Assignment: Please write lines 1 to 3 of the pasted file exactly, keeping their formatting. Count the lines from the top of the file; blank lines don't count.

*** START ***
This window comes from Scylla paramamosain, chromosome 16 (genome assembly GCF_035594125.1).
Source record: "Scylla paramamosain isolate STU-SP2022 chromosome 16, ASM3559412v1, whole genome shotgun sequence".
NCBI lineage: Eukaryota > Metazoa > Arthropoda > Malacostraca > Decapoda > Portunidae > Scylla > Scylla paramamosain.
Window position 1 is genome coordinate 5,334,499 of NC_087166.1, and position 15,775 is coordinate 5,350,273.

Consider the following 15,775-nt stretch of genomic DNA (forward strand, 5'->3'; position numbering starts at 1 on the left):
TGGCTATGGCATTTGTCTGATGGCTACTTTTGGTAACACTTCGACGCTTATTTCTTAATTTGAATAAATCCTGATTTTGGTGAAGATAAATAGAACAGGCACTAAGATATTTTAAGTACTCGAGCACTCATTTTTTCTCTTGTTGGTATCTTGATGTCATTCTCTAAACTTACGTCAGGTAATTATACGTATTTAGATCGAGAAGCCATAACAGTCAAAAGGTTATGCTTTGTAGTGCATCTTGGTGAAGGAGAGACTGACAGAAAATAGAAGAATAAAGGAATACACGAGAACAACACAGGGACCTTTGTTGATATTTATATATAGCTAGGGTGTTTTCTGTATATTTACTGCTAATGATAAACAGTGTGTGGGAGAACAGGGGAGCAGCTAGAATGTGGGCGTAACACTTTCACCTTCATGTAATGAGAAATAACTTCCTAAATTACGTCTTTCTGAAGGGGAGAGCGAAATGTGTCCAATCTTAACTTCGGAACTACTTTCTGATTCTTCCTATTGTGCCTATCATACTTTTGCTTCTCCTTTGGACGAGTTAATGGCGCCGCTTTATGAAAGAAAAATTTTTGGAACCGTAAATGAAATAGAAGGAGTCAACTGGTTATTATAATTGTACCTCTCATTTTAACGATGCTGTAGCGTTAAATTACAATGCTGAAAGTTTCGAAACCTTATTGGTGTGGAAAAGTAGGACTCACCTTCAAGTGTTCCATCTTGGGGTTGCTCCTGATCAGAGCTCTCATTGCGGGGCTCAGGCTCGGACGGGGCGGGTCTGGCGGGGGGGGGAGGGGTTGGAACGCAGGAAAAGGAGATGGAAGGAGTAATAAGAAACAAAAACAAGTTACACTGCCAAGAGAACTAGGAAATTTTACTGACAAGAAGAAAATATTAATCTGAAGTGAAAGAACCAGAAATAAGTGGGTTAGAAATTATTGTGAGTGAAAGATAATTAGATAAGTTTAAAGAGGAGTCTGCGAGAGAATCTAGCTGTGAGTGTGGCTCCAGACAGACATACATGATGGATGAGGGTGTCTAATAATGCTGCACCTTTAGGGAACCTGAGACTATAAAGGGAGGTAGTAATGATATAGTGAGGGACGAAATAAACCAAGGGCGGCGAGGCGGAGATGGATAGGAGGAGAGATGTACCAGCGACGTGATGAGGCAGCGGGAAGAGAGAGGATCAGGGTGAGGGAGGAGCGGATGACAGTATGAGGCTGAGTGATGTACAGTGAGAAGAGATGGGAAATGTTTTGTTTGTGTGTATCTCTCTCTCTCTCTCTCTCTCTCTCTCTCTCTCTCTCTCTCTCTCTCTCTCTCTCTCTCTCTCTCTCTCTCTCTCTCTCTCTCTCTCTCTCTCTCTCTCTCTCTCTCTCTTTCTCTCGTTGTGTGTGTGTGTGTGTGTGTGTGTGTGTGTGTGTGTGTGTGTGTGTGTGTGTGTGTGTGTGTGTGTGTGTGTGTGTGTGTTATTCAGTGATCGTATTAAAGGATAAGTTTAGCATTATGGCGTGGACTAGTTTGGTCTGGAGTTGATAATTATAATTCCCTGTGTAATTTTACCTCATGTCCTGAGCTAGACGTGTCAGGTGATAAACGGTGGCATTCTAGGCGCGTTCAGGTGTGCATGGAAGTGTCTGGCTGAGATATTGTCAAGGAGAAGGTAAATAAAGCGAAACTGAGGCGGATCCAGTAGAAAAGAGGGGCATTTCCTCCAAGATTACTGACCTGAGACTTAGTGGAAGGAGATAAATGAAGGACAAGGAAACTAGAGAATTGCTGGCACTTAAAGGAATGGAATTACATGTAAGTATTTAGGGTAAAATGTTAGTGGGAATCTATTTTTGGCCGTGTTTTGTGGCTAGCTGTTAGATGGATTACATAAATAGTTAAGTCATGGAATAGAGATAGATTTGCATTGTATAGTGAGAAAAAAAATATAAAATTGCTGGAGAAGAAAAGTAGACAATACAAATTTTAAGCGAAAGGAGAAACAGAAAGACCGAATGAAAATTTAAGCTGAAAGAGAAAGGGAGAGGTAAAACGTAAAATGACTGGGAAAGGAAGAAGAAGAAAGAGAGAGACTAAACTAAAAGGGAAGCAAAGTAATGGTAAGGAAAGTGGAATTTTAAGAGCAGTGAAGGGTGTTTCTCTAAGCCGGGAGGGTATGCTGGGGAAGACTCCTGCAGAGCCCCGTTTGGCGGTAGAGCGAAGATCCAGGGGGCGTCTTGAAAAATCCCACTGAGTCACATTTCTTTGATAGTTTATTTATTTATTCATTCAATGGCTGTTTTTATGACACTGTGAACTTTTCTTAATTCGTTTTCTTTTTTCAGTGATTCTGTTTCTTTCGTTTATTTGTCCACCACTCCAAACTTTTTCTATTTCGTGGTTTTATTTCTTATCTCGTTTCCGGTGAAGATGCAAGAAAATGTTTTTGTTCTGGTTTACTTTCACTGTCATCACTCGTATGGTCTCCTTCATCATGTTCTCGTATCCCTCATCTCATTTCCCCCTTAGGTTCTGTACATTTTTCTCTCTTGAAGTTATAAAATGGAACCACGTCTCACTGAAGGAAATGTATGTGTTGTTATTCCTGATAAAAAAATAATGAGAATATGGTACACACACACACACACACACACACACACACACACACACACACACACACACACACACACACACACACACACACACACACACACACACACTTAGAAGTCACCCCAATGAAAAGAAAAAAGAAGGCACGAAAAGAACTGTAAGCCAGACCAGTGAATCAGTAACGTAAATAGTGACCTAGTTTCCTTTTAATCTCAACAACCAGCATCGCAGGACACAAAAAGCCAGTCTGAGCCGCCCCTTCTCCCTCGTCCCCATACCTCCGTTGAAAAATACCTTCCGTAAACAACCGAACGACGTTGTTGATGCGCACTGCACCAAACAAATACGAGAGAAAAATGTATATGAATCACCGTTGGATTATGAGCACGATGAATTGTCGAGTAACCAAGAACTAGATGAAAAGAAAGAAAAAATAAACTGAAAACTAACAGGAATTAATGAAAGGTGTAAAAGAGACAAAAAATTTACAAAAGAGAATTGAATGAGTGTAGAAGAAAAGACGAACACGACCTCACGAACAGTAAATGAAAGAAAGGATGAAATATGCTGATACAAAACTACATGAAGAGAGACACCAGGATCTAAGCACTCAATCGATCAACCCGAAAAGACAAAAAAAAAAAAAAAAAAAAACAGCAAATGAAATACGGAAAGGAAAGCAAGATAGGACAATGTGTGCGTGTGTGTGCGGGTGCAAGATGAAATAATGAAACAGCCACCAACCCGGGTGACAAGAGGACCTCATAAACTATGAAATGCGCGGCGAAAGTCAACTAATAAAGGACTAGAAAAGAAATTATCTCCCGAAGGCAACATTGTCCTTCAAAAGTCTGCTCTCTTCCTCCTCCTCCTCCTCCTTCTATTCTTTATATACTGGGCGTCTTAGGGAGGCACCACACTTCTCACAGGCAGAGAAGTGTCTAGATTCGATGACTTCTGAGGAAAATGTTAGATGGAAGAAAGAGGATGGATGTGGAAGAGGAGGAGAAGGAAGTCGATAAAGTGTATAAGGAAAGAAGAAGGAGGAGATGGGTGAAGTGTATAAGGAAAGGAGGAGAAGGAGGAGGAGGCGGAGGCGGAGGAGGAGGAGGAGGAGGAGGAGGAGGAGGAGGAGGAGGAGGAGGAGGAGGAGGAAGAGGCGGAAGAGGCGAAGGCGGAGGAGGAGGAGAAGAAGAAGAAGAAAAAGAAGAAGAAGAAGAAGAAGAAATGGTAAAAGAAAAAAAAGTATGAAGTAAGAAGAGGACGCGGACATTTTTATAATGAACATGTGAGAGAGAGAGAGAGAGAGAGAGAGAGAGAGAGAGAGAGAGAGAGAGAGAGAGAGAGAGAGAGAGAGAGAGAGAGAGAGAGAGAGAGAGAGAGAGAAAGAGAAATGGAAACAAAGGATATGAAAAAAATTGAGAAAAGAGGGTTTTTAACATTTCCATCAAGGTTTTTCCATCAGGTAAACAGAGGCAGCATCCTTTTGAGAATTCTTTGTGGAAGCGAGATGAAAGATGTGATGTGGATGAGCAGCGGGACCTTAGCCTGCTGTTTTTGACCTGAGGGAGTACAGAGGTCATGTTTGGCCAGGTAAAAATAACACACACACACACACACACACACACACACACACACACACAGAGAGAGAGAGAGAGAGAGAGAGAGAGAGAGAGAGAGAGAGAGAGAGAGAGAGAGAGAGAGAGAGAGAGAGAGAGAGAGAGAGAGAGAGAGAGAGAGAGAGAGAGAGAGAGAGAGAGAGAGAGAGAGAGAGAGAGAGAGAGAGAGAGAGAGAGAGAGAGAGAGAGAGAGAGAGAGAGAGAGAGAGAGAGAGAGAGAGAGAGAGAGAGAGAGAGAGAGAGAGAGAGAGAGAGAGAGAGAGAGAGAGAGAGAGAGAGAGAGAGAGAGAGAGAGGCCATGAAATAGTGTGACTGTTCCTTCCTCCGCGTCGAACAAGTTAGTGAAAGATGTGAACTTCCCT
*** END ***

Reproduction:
This window comes from Scylla paramamosain, chromosome 16 (genome assembly GCF_035594125.1).
Source record: "Scylla paramamosain isolate STU-SP2022 chromosome 16, ASM3559412v1, whole genome shotgun sequence".
NCBI lineage: Eukaryota > Metazoa > Arthropoda > Malacostraca > Decapoda > Portunidae > Scylla > Scylla paramamosain.